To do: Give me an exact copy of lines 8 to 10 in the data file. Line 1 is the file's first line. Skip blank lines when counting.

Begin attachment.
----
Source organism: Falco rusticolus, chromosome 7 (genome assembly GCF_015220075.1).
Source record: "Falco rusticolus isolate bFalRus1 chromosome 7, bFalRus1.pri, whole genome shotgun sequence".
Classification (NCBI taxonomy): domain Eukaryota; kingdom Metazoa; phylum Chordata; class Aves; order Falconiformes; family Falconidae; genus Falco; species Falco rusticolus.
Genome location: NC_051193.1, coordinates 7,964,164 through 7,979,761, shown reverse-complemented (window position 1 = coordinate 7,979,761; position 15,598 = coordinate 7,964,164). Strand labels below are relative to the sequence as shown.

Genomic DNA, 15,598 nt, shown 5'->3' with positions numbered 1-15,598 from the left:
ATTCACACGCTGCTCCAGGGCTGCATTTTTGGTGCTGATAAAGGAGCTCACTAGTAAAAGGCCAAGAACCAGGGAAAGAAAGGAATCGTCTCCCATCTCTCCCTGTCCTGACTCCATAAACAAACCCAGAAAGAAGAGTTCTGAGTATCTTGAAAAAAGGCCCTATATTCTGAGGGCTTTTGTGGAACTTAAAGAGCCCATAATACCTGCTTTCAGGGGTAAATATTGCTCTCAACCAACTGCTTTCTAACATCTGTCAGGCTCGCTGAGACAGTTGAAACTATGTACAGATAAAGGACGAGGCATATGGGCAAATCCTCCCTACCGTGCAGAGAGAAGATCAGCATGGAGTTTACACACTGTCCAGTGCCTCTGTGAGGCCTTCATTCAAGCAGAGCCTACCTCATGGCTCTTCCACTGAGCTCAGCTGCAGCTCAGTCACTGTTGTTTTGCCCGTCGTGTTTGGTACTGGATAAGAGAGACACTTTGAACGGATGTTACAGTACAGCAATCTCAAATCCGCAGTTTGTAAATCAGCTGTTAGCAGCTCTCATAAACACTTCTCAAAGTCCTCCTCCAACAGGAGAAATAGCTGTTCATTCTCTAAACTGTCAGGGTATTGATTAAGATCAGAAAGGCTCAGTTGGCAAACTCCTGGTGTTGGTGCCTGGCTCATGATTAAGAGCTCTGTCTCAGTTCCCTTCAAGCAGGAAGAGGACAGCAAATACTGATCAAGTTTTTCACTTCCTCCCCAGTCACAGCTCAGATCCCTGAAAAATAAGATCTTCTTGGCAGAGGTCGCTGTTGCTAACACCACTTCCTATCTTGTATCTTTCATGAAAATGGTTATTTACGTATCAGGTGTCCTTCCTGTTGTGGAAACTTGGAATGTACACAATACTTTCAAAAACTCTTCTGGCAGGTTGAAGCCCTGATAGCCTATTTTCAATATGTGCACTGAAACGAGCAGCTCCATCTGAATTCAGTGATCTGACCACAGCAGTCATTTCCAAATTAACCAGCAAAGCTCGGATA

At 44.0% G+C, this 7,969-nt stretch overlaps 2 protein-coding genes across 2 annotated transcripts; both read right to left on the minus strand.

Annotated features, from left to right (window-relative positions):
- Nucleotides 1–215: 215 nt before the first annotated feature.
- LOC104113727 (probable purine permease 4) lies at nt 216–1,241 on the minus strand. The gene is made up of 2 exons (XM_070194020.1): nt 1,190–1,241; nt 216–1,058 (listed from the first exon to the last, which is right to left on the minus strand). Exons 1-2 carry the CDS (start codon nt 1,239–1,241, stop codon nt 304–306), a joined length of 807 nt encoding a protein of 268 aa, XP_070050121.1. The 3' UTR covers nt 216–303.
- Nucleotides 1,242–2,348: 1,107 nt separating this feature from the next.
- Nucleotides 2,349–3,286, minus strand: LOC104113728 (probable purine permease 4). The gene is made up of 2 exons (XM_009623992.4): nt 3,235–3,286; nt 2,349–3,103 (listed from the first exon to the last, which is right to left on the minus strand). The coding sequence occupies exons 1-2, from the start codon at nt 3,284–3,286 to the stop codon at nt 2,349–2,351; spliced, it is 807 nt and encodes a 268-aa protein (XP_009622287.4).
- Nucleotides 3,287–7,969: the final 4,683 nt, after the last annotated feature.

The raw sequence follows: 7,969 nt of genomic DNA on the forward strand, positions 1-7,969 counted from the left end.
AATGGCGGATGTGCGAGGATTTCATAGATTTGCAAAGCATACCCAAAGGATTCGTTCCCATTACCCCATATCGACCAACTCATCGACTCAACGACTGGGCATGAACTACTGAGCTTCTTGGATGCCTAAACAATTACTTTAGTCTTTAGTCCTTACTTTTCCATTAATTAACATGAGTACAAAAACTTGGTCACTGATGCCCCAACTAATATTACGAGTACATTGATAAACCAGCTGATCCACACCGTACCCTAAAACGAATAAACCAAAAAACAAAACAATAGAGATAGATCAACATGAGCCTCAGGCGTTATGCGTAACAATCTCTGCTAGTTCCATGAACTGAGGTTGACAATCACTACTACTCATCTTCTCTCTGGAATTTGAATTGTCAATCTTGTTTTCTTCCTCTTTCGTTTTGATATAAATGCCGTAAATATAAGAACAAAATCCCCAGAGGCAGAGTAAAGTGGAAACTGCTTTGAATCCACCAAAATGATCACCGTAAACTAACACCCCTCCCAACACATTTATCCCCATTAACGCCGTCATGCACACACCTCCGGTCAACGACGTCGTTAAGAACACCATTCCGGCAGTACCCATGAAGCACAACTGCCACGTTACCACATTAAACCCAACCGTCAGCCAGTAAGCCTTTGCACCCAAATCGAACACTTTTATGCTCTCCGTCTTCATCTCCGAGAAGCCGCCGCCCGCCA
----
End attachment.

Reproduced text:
Annotated features, from left to right (window-relative positions):
- Nucleotides 1–215: 215 nt before the first annotated feature.
- LOC104113727 (probable purine permease 4) lies at nt 216–1,241 on the minus strand. The gene is made up of 2 exons (XM_070194020.1): nt 1,190–1,241; nt 216–1,058 (listed from the first exon to the last, which is right to left on the minus strand). Exons 1-2 carry the CDS (start codon nt 1,239–1,241, stop codon nt 304–306), a joined length of 807 nt encoding a protein of 268 aa, XP_070050121.1. The 3' UTR covers nt 216–303.